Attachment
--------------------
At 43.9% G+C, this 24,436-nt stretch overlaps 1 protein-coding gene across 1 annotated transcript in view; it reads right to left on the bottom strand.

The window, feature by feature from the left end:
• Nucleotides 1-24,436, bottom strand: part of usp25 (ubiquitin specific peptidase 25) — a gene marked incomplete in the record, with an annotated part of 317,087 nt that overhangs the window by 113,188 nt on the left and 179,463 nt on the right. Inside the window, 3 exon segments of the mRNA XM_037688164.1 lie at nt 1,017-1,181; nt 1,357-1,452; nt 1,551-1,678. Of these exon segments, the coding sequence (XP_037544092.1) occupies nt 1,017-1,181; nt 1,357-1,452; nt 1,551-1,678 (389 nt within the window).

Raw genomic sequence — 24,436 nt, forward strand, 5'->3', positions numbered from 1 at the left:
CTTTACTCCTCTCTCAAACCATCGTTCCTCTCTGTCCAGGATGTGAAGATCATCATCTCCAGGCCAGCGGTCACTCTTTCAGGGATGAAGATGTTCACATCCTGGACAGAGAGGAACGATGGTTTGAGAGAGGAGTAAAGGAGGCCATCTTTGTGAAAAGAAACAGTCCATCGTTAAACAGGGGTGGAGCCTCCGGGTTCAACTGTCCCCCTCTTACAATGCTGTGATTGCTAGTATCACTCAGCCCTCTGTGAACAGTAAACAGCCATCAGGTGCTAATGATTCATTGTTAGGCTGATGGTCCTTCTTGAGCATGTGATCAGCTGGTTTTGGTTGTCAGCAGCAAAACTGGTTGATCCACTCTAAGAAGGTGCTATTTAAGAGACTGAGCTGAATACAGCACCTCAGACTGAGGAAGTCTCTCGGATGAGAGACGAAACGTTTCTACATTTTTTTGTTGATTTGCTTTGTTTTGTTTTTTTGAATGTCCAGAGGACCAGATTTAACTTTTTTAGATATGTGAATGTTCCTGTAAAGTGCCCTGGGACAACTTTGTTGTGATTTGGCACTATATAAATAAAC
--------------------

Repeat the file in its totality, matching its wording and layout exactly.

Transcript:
At 43.9% G+C, this 24,436-nt stretch overlaps 1 protein-coding gene across 1 annotated transcript in view; it reads right to left on the bottom strand.

The window, feature by feature from the left end:
• Nucleotides 1-24,436, bottom strand: part of usp25 (ubiquitin specific peptidase 25) — a gene marked incomplete in the record, with an annotated part of 317,087 nt that overhangs the window by 113,188 nt on the left and 179,463 nt on the right. Inside the window, 3 exon segments of the mRNA XM_037688164.1 lie at nt 1,017-1,181; nt 1,357-1,452; nt 1,551-1,678. Of these exon segments, the coding sequence (XP_037544092.1) occupies nt 1,017-1,181; nt 1,357-1,452; nt 1,551-1,678 (389 nt within the window).

Raw genomic sequence — 24,436 nt, forward strand, 5'->3', positions numbered from 1 at the left:
CTTTACTCCTCTCTCAAACCATCGTTCCTCTCTGTCCAGGATGTGAAGATCATCATCTCCAGGCCAGCGGTCACTCTTTCAGGGATGAAGATGTTCACATCCTGGACAGAGAGGAACGATGGTTTGAGAGAGGAGTAAAGGAGGCCATCTTTGTGAAAAGAAACAGTCCATCGTTAAACAGGGGTGGAGCCTCCGGGTTCAACTGTCCCCCTCTTACAATGCTGTGATTGCTAGTATCACTCAGCCCTCTGTGAACAGTAAACAGCCATCAGGTGCTAATGATTCATTGTTAGGCTGATGGTCCTTCTTGAGCATGTGATCAGCTGGTTTTGGTTGTCAGCAGCAAAACTGGTTGATCCACTCTAAGAAGGTGCTATTTAAGAGACTGAGCTGAATACAGCACCTCAGACTGAGGAAGTCTCTCGGATGAGAGACGAAACGTTTCTACATTTTTTTGTTGATTTGCTTTGTTTTGTTTTTTTGAATGTCCAGAGGACCAGATTTAACTTTTTTAGATATGTGAATGTTCCTGTAAAGTGCCCTGGGACAACTTTGTTGTGATTTGGCACTATATAAATAAAC